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Blackburn Buccaneer

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The Blackburn Buccaneer was a British low-level strike aircraft with nuclear weapon capability serving with the Royal Navy and the Royal Air Force between 1962 and 1994, including service in the 1991 Gulf War. Designed and initially produced by Blackburn Aircraft it was later known as the Hawker Siddeley Buccaneer when Blackburn became a part of the Hawker Siddeley group.

Design and development

In the early 1950s the Russian Navy introduced the Sverdlov class cruiser into service. Light cruisers by Second World War measure, they were fast, effectively armed, and numerous. They presented a serious threat to the merchant fleets in the Atlantic, similar to the German "pocket battleships" of the war, but in far greater numbers and over 25% faster. To counter this threat the Royal Navy decided to counter the Sverdlovs not with a new ship class of their own, but a new specialised strike aircraft employing conventional or nuclear weapons. Operating from their fleet carriers and attacking at high-speed and low-level, they would offer a solution to the Sverdlov problem.

A detailed specification was issued in June 1952 as Naval Staff Requirement NA.39, calling for a two-seat aircraft with folding wings, capable of flying at Mach 0.85 at Template:Convert, having a combat range of over Template:Convert, and carrying a nuclear weapon internally. Based on the requirement, in August 1952 the Ministry of Supply issued specification M.148T, and the first responses were returned in February 1953.[1]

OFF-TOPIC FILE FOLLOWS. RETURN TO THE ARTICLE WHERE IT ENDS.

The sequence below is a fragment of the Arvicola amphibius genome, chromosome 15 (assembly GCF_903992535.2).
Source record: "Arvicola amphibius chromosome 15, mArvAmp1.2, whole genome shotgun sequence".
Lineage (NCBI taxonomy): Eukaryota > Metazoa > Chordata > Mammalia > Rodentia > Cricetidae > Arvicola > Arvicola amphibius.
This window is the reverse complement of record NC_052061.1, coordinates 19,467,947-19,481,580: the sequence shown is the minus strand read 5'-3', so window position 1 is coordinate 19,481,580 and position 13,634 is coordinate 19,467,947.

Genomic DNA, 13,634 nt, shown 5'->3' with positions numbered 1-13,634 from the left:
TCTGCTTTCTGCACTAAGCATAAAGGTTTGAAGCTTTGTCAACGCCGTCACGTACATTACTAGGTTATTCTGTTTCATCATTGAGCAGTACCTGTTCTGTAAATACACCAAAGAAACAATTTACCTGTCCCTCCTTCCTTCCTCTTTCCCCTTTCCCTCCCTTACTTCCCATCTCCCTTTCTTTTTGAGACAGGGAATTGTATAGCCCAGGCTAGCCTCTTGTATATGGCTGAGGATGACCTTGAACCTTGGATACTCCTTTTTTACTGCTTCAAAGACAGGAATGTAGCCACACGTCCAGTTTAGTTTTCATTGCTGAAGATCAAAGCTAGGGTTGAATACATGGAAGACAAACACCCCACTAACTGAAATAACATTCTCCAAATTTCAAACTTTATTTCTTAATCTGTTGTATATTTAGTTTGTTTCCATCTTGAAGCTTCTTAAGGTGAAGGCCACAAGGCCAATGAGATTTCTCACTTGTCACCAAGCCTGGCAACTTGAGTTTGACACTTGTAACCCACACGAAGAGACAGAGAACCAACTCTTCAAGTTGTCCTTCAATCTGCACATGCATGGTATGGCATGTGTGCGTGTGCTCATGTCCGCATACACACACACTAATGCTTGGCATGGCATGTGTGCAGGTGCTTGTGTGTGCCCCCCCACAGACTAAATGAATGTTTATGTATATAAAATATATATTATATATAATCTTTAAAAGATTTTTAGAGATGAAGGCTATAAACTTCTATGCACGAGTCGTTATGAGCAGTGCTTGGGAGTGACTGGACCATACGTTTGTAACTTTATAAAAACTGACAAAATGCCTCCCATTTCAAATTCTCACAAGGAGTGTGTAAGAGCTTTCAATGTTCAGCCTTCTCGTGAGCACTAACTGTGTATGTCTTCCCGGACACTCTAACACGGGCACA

Blackburn's design by B. P. Laight, Project B-103, won the tender. Due to secrecy, the aircraft was called BNA (Blackburn Naval Aircraft) or BANA (Blackburn Advanced Naval Aircraft) in documents leading to the obvious nickname of "Banana Jet". (Other sources have described the initial project title as 'ARNA,' 'A Royal Navy Aircraft,' with Blackburn ARNA quickly becoming 'Banana'.)

File:Buccaneer DF-ST-83-04580.jpg
An RAF Buccaneer S.2B in 1981. The wrap-around camouflage was applied as observers would often be looking at the undersides of the aircraft as it manoeuvered at extremely low level.

The Buccaneer was a mid-wing, twin-engine monoplane with a crew of two seated in tandem under a sliding canopy. To meet the demands of the specification, the Buccaneer featured a number of advanced design features. The fuselage was area ruled; meaning it was designed to reduce drag at transonic speeds. This gives rise to the characteristic curvy "Coke bottle" shape. It featured a variable incidence tailplane that could be trimmed to suit the particular requirements of low-speed handling or high-speed flight. At the low-levels and high speeds traditional bomb bay doors could not be opened safely into the air stream, therefore doors were developed that rotated into the fuselage to expose the payload. This was also useful in assisting ground-level access.